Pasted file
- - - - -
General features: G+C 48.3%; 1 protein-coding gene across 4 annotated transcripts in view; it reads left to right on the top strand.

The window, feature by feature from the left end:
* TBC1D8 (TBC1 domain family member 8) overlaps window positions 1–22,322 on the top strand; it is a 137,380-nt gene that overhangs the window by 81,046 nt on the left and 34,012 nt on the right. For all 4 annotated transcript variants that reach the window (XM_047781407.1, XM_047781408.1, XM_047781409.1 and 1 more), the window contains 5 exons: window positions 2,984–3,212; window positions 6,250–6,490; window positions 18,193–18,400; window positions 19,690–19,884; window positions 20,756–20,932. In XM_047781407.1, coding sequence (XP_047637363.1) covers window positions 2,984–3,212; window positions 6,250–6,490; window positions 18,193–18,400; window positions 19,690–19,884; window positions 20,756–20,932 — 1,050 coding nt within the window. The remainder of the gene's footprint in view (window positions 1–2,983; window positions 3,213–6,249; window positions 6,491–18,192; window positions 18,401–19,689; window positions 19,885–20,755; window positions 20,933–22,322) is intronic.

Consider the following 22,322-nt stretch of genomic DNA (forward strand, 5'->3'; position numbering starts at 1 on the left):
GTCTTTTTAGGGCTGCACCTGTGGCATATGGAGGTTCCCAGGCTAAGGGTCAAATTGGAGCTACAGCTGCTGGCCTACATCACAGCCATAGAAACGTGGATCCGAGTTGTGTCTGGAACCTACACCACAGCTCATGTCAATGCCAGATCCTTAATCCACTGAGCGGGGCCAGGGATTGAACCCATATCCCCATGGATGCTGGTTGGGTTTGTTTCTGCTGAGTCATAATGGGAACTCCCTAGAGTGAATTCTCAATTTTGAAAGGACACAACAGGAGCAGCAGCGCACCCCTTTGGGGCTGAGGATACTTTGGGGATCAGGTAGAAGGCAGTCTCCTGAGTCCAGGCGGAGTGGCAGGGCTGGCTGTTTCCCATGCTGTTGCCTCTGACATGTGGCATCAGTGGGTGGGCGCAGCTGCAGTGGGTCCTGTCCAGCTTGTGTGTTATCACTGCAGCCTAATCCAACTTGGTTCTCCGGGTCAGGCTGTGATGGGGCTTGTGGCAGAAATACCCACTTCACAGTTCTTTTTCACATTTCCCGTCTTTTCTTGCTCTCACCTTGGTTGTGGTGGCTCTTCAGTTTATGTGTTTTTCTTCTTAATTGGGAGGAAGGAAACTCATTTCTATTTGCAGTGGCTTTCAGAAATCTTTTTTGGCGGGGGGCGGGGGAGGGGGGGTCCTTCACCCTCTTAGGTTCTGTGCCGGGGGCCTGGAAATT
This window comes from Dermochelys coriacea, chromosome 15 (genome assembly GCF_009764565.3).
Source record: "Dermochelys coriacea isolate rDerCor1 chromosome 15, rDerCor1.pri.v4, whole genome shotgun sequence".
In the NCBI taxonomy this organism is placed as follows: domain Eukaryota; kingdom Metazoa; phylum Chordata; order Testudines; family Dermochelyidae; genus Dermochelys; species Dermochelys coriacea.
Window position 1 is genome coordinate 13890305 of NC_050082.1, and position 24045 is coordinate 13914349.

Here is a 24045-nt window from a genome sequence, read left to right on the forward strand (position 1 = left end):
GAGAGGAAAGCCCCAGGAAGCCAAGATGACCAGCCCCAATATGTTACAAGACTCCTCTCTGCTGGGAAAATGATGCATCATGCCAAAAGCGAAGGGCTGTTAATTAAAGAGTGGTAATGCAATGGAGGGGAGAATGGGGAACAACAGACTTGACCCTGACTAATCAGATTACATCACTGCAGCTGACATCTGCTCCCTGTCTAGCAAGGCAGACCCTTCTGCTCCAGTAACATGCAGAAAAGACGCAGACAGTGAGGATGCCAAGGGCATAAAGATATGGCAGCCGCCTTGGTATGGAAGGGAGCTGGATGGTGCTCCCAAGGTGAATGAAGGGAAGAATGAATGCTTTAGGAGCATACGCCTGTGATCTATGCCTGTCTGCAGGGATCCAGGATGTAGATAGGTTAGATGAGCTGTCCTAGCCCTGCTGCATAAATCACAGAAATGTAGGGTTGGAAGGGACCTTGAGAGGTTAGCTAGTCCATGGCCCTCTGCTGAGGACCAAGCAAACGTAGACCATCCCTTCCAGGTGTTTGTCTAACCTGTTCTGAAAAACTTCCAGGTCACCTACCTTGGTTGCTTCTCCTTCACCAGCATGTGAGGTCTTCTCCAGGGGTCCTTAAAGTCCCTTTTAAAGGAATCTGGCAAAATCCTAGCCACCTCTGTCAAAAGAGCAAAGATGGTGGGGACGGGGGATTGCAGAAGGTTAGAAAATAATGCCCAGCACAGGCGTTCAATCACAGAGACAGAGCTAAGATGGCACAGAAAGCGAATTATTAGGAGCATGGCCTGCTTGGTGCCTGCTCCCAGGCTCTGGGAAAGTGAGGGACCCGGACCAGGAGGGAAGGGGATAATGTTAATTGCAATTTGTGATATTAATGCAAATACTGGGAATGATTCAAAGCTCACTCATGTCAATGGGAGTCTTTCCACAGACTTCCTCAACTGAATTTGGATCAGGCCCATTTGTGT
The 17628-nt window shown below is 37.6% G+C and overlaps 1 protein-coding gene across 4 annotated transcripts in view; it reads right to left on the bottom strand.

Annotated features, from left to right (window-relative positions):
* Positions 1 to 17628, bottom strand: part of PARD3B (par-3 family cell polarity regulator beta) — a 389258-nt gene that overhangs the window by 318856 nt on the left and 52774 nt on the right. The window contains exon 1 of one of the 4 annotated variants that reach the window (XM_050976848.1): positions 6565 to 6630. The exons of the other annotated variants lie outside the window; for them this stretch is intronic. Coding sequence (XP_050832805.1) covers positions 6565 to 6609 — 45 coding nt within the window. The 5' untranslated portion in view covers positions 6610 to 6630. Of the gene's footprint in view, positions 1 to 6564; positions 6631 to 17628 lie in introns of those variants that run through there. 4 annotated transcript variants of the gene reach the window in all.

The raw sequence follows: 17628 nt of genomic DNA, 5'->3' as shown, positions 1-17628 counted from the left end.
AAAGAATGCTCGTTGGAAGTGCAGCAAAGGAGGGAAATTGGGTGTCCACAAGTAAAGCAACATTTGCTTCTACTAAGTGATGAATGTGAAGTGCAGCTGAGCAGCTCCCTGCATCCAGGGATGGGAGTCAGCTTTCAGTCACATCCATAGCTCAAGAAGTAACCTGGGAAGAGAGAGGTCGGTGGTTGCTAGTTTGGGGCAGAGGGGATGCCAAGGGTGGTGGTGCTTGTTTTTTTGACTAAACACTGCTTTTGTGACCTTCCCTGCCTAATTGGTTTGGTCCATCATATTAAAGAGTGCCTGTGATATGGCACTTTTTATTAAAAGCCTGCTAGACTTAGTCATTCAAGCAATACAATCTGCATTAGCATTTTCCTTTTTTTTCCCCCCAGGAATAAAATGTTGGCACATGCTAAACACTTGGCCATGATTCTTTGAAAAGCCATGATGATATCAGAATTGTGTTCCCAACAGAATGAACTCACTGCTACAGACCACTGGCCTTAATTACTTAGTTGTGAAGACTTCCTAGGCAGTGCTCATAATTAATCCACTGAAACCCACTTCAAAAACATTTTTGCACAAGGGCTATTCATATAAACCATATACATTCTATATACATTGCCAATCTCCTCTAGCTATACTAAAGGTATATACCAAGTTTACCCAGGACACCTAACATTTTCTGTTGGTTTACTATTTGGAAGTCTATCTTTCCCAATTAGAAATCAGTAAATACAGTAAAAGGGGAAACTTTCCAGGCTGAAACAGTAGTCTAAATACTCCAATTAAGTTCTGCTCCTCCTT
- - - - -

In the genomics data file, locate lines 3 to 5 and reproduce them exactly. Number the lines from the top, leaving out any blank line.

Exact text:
* TBC1D8 (TBC1 domain family member 8) overlaps window positions 1–22,322 on the top strand; it is a 137,380-nt gene that overhangs the window by 81,046 nt on the left and 34,012 nt on the right. For all 4 annotated transcript variants that reach the window (XM_047781407.1, XM_047781408.1, XM_047781409.1 and 1 more), the window contains 5 exons: window positions 2,984–3,212; window positions 6,250–6,490; window positions 18,193–18,400; window positions 19,690–19,884; window positions 20,756–20,932. In XM_047781407.1, coding sequence (XP_047637363.1) covers window positions 2,984–3,212; window positions 6,250–6,490; window positions 18,193–18,400; window positions 19,690–19,884; window positions 20,756–20,932 — 1,050 coding nt within the window. The remainder of the gene's footprint in view (window positions 1–2,983; window positions 3,213–6,249; window positions 6,491–18,192; window positions 18,401–19,689; window positions 19,885–20,755; window positions 20,933–22,322) is intronic.

Consider the following 22,322-nt stretch of genomic DNA (forward strand, 5'->3'; position numbering starts at 1 on the left):
GTCTTTTTAGGGCTGCACCTGTGGCATATGGAGGTTCCCAGGCTAAGGGTCAAATTGGAGCTACAGCTGCTGGCCTACATCACAGCCATAGAAACGTGGATCCGAGTTGTGTCTGGAACCTACACCACAGCTCATGTCAATGCCAGATCCTTAATCCACTGAGCGGGGCCAGGGATTGAACCCATATCCCCATGGATGCTGGTTGGGTTTGTTTCTGCTGAGTCATAATGGGAACTCCCTAGAGTGAATTCTCAATTTTGAAAGGACACAACAGGAGCAGCAGCGCACCCCTTTGGGGCTGAGGATACTTTGGGGATCAGGTAGAAGGCAGTCTCCTGAGTCCAGGCGGAGTGGCAGGGCTGGCTGTTTCCCATGCTGTTGCCTCTGACATGTGGCATCAGTGGGTGGGCGCAGCTGCAGTGGGTCCTGTCCAGCTTGTGTGTTATCACTGCAGCCTAATCCAACTTGGTTCTCCGGGTCAGGCTGTGATGGGGCTTGTGGCAGAAATACCCACTTCACAGTTCTTTTTCACATTTCCCGTCTTTTCTTGCTCTCACCTTGGTTGTGGTGGCTCTTCAGTTTATGTGTTTTTCTTCTTAATTGGGAGGAAGGAAACTCATTTCTATTTGCAGTGGCTTTCAGAAATCTTTTTTGGCGGGGGGCGGGGGAGGGGGGGTCCTTCACCCTCTTAGGTTCTGTGCCGGGGGCCTGGAAATT